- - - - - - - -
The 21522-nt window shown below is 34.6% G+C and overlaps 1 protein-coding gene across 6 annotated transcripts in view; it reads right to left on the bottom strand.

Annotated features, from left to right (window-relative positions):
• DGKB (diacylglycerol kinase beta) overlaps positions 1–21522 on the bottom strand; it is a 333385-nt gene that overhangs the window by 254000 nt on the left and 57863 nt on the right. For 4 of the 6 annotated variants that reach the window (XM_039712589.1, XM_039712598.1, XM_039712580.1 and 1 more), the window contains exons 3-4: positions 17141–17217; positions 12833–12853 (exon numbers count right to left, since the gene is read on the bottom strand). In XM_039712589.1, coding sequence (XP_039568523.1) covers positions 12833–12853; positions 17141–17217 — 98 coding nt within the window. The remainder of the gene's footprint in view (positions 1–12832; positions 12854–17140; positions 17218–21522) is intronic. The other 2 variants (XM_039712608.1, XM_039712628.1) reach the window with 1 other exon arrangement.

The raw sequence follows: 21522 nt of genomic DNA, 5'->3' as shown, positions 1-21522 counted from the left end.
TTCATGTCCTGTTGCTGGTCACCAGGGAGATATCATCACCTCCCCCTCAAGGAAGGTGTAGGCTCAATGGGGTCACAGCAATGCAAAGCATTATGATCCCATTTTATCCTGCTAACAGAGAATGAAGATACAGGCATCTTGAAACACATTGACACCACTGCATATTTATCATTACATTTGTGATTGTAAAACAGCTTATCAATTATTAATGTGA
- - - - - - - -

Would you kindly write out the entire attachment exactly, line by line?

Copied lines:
The 21522-nt window shown below is 34.6% G+C and overlaps 1 protein-coding gene across 6 annotated transcripts in view; it reads right to left on the bottom strand.

Annotated features, from left to right (window-relative positions):
• DGKB (diacylglycerol kinase beta) overlaps positions 1–21522 on the bottom strand; it is a 333385-nt gene that overhangs the window by 254000 nt on the left and 57863 nt on the right. For 4 of the 6 annotated variants that reach the window (XM_039712589.1, XM_039712598.1, XM_039712580.1 and 1 more), the window contains exons 3-4: positions 17141–17217; positions 12833–12853 (exon numbers count right to left, since the gene is read on the bottom strand). In XM_039712589.1, coding sequence (XP_039568523.1) covers positions 12833–12853; positions 17141–17217 — 98 coding nt within the window. The remainder of the gene's footprint in view (positions 1–12832; positions 12854–17140; positions 17218–21522) is intronic. The other 2 variants (XM_039712608.1, XM_039712628.1) reach the window with 1 other exon arrangement.

The raw sequence follows: 21522 nt of genomic DNA, 5'->3' as shown, positions 1-21522 counted from the left end.
TTCATGTCCTGTTGCTGGTCACCAGGGAGATATCATCACCTCCCCCTCAAGGAAGGTGTAGGCTCAATGGGGTCACAGCAATGCAAAGCATTATGATCCCATTTTATCCTGCTAACAGAGAATGAAGATACAGGCATCTTGAAACACATTGACACCACTGCATATTTATCATTACATTTGTGATTGTAAAACAGCTTATCAATTATTAATGTGA